Help is out there. Reach out with, “Hey! I need some first-grade math resources!” and see if you can join an online group of other parents to pool your information. Ask your kids for help to manage the house and model what it looks like to work from home. If you are feeling sick, ask for someone to help you buy groceries. People are stuck at home and itching to help in any way possible — you never know where your need might meet someone else’s offering.
You can even leave a comment on this article with a specific need and see if our Merchant Maverick community can help with answers.
Our Remote Team’s Tips
Merchant Maverick employees are fully remote workers, and some have been managing kids and a remote job for quite some time. As parents, we are quick to measure ourselves against others, but we want to tell you don’t do that: Everyone’s circumstances are different. Our first and best tip: Take care of your family’s physical and mental health first.
Rosie Holman, our project manager, says:
I think the biggest challenge, as always, is managing screen time, and I’ll include myself in that because I’ve been obsessively checking the news for weeks. Here’s what’s helping me:
- Committing to being on the same schedule as my kids for work and online time and not letting it spill into the random nooks and crannies of our time as it often does under normal circumstances.
- Similarly, sticking to a regular schedule of waking up/getting dressed as well as going to bed, so we’re all well-rested and feel like real human people.
- Creating a list of chores and self-care habits that must be completed before screen time.
- Having lunch together and doing something fun and interactive during the lunch break.
- Posting the schedule and tasks in a prominent place. (We have a big whiteboard that works great. My son also likes to check things off once they’re done.)
- Holding each other accountable to stick to the schedule. Knowing that I’ve told my kids that I’m planning to do this with them helps me stick to it probably more than it helps them!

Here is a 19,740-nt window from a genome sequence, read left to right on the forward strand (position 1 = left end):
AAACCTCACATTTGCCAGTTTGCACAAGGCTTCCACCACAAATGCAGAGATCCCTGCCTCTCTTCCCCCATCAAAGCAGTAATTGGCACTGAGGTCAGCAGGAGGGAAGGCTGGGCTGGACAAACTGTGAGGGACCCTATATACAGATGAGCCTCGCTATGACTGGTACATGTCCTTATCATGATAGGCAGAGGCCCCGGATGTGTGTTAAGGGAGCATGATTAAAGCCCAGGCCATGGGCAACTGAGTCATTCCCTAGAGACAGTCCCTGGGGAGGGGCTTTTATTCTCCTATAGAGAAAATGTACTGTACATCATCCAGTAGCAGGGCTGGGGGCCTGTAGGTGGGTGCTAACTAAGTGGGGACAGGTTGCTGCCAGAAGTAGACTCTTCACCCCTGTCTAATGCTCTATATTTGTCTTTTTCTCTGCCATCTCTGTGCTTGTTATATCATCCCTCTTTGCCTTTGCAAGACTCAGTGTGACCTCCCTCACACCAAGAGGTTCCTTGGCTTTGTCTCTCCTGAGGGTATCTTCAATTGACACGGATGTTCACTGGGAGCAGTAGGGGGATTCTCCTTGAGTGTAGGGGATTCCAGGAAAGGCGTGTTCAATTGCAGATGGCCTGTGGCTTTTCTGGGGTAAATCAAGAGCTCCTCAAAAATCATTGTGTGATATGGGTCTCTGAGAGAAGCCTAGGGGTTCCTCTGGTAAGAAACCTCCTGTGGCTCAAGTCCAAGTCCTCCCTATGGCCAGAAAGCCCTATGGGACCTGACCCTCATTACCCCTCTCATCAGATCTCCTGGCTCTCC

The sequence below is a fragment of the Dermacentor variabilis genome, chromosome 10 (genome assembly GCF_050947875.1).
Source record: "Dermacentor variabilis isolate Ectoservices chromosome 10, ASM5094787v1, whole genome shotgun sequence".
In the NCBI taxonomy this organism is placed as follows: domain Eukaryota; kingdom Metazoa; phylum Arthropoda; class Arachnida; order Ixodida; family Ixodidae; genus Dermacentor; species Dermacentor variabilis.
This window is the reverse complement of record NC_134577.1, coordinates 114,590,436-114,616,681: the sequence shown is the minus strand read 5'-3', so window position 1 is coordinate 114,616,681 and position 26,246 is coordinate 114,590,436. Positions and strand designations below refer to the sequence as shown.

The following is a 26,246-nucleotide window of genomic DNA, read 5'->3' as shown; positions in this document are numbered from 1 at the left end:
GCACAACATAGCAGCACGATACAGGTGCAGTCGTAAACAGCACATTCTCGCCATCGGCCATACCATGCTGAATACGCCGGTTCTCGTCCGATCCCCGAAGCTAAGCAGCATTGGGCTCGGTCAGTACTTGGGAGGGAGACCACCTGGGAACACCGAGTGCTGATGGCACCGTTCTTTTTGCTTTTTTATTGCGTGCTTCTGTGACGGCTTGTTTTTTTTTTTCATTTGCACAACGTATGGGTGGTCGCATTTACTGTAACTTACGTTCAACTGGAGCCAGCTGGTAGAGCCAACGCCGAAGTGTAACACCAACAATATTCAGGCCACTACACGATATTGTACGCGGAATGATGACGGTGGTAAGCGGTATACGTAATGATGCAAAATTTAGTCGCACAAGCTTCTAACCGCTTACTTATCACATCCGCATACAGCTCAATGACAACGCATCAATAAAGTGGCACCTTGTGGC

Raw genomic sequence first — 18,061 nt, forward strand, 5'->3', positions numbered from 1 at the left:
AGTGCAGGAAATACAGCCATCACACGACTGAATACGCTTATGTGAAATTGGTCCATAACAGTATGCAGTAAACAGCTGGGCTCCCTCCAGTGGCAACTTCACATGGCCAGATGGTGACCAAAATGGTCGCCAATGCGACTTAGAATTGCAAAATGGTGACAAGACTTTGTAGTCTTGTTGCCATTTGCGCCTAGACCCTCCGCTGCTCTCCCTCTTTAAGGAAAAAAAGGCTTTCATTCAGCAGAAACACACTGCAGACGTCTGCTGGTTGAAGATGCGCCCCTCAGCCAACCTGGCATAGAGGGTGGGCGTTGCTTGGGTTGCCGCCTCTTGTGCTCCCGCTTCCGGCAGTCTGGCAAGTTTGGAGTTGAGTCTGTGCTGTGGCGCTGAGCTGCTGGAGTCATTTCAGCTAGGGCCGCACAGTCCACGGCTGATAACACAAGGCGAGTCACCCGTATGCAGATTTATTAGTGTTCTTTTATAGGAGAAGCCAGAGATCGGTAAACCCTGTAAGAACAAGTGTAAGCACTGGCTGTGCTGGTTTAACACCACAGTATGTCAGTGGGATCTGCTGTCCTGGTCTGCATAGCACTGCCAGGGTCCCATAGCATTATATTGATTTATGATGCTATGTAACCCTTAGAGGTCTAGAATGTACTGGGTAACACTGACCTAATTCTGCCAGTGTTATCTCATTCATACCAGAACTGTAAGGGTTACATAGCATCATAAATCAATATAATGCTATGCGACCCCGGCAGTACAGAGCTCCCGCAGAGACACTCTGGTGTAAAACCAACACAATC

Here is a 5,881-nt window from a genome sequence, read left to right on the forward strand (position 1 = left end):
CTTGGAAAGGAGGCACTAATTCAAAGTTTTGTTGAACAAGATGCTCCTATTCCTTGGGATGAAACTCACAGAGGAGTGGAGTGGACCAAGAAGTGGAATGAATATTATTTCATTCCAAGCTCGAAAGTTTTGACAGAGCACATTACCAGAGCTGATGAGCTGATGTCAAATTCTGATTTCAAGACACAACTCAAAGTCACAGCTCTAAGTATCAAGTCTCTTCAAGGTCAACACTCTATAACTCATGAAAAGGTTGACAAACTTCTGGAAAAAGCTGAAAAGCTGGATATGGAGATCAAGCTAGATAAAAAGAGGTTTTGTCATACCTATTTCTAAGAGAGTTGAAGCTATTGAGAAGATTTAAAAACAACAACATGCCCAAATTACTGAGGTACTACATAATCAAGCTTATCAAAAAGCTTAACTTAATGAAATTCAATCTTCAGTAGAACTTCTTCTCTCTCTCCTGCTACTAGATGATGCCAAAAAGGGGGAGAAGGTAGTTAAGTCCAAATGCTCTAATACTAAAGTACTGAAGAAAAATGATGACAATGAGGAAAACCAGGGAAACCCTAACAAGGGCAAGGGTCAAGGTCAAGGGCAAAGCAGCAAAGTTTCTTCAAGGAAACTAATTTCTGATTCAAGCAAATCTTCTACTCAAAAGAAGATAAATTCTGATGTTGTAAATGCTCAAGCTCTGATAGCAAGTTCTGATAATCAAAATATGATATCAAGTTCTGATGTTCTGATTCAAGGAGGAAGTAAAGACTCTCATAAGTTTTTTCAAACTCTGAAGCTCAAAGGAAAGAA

Emily Hale, a payments writer, says:
When having an especially hectic moment, remind yourself as much as you need to that ‘This too shall pass.’”
Julie Titterington, our editor-in-chief, says:
Here areÂ a few things we’re doing:
- Having them work on workbooks at the same table where we are working on our laptops.
- Getting a book on tape and listening to it while we drive around, just to get out.
- Family exercise breaks during work with a YouTube yoga video
Jessica Dinsmore, our head of email marketing and customer service, says:
Set realistic expectations for yourself and your kid(s). Everyone is stressed, and you can’t expect them to adapt without protest or emotion, and you can’t expect yourself to homeschool, keep house, and work remotely. Do what you can without compromising mental health and know that it’s enough.
Matthew Sherman, a writer (and full-disclosure, my husband), says:
It’s important to lean heavily on mandatory outside time and to relax the screen time limits.
We’re Here For You
As a company, Merchant Maverick wants every single person who comes to us seeking some balance in this unbalanced time to find help and also to find a community that understands the unique challenges of remote working with children. We have set up a hub for all COVID-19 related business news and updates. In the meantime, feel free to post your own tips or current questions below.
The post Working From Home With Kids? Survive The Quarantine With These Proven Tips From Our Remote Team appeared first on Merchant Maverick.